Open Access Open Badges Research article

Functional categorization of unique expressed sequence tags obtained from the yeast-like growth phase of the elm pathogen Ophiostoma novo-ulmi

William Hintz1*, Michael Pinchback1, Paul de la Bastide1, Steven Burgess1, Volker Jacobi2, Richard Hamelin3, Colette Breuil4 and Louis Bernier2

Author Affiliations

1 Biology Department, University of Victoria, P.O. Box 3020 STN CSC, Victoria, BC, V8W 3N5, Canada

2 Centre d'étude de la forêt (CEF), Faculté de foresterie et de géomatique, Université Laval, Québec (Québec) G1K 7P4, Canada

3 Service canadien des forêts, Ressources naturelles Canada, Centre de foresterie des Laurentides, 1055 du PEPS, P.O. Box 3800, Québec (Québec) G1V 4C7 Canada

4 Department of Wood Science, University of British Columbia, Vancouver, British Columbia, V6T 1Z4 Canada

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BMC Genomics 2011, 12:431  doi:10.1186/1471-2164-12-431

Published: 24 August 2011



The highly aggressive pathogenic fungus Ophiostoma novo-ulmi continues to be a serious threat to the American elm (Ulmus americana) in North America. Extensive studies have been conducted in North America to understand the mechanisms of virulence of this introduced pathogen and its evolving population structure, with a view to identifying potential strategies for the control of Dutch elm disease. As part of a larger study to examine the genomes of economically important Ophiostoma spp. and the genetic basis of virulence, we have constructed an expressed sequence tag (EST) library using total RNA extracted from the yeast-like growth phase of O. novo-ulmi (isolate H327).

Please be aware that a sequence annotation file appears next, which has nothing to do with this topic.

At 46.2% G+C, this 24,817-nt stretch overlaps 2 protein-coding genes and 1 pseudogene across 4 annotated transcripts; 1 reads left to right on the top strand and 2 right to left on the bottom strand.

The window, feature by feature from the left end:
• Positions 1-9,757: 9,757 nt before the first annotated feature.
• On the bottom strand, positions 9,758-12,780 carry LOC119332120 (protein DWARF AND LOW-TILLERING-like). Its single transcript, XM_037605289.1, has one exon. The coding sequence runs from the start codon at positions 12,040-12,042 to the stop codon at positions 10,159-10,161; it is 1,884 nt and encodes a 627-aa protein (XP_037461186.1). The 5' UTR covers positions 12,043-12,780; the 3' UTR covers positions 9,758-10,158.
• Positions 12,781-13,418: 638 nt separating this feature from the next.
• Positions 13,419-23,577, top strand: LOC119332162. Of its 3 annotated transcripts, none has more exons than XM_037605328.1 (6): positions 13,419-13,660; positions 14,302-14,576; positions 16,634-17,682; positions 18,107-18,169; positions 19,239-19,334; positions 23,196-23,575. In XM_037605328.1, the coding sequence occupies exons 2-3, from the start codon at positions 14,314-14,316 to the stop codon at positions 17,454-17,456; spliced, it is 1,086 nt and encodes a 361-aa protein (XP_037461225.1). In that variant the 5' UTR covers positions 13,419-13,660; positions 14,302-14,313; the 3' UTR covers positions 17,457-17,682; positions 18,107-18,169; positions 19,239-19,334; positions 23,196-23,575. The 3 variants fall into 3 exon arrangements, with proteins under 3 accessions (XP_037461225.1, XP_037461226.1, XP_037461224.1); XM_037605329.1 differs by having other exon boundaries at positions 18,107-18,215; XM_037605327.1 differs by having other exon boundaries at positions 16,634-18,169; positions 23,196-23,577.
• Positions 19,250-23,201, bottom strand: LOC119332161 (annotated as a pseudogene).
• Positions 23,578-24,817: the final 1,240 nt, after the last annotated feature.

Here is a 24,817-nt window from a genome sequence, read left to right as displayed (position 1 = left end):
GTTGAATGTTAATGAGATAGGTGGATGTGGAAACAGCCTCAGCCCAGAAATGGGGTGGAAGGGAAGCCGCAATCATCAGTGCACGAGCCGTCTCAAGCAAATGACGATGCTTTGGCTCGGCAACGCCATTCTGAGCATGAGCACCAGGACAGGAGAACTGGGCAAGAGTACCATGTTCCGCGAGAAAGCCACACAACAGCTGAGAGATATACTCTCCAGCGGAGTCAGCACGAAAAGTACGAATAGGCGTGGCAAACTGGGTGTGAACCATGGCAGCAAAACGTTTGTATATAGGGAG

A total of 4,386 readable EST sequences were annotated by determining their closest matches to known or theoretical sequences in public databases by BLASTX analysis. Searches matched 2,093 sequences to entries found in Genbank, including 1,761 matches with known proteins and 332 matches with unknown (hypothetical/predicted) proteins. Known proteins included a collection of 880 unique transcripts which were categorized to obtain a functional profile of the transcriptome and to evaluate physiological function. These assignments yielded 20 primary functional categories (FunCat), the largest including Metabolism (FunCat 01, 20.28% of total), Sub-cellular localization (70, 10.23%), Protein synthesis (12, 10.14%), Transcription (11, 8.27%), Biogenesis of cellular components (42, 8.15%), Cellular transport, facilitation and routes (20, 6.08%), Classification unresolved (98, 5.80%), Cell rescue, defence and virulence (32, 5.31%) and the unclassified category, or known sequences of unknown metabolic function (99, 7.5%). A list of specific transcripts of interest was compiled to initiate an evaluation of their impact upon strain virulence in subsequent studies.


This is the first large-scale study of the O. novo-ulmi transcriptome. The expression profile obtained from the yeast-like growth phase of this species will facilitate a multigenic approach to gene expression studies to assess their role in the determination of pathogenicity for this species. The identification and evaluation of gene targets in such studies will be a prerequisite to the development of biological control strategies for this pathogen.